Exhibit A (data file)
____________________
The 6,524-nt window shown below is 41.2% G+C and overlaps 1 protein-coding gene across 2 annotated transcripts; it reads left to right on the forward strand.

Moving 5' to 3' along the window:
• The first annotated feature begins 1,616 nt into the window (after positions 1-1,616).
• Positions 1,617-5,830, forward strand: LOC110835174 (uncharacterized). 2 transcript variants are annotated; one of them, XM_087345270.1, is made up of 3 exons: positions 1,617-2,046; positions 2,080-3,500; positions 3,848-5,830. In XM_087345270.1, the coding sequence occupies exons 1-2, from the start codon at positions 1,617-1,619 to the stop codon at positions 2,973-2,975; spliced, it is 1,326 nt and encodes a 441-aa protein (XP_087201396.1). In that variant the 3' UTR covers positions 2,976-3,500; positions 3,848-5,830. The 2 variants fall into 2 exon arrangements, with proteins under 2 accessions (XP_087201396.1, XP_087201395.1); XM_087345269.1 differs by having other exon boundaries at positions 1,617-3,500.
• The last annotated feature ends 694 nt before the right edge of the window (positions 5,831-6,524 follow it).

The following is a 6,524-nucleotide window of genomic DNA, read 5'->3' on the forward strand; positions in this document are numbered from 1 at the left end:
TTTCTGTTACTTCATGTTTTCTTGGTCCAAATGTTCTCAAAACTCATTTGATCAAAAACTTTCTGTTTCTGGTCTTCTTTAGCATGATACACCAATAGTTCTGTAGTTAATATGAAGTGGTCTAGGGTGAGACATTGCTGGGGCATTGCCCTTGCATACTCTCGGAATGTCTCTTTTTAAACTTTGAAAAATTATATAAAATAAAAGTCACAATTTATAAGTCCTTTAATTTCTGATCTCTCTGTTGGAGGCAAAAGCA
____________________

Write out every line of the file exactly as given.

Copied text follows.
The 6,524-nt window shown below is 41.2% G+C and overlaps 1 protein-coding gene across 2 annotated transcripts; it reads left to right on the forward strand.

Moving 5' to 3' along the window:
• The first annotated feature begins 1,616 nt into the window (after positions 1-1,616).
• Positions 1,617-5,830, forward strand: LOC110835174 (uncharacterized). 2 transcript variants are annotated; one of them, XM_087345270.1, is made up of 3 exons: positions 1,617-2,046; positions 2,080-3,500; positions 3,848-5,830. In XM_087345270.1, the coding sequence occupies exons 1-2, from the start codon at positions 1,617-1,619 to the stop codon at positions 2,973-2,975; spliced, it is 1,326 nt and encodes a 441-aa protein (XP_087201396.1). In that variant the 3' UTR covers positions 2,976-3,500; positions 3,848-5,830. The 2 variants fall into 2 exon arrangements, with proteins under 2 accessions (XP_087201396.1, XP_087201395.1); XM_087345269.1 differs by having other exon boundaries at positions 1,617-3,500.
• The last annotated feature ends 694 nt before the right edge of the window (positions 5,831-6,524 follow it).

The following is a 6,524-nucleotide window of genomic DNA, read 5'->3' on the forward strand; positions in this document are numbered from 1 at the left end:
TTTCTGTTACTTCATGTTTTCTTGGTCCAAATGTTCTCAAAACTCATTTGATCAAAAACTTTCTGTTTCTGGTCTTCTTTAGCATGATACACCAATAGTTCTGTAGTTAATATGAAGTGGTCTAGGGTGAGACATTGCTGGGGCATTGCCCTTGCATACTCTCGGAATGTCTCTTTTTAAACTTTGAAAAATTATATAAAATAAAAGTCACAATTTATAAGTCCTTTAATTTCTGATCTCTCTGTTGGAGGCAAAAGCA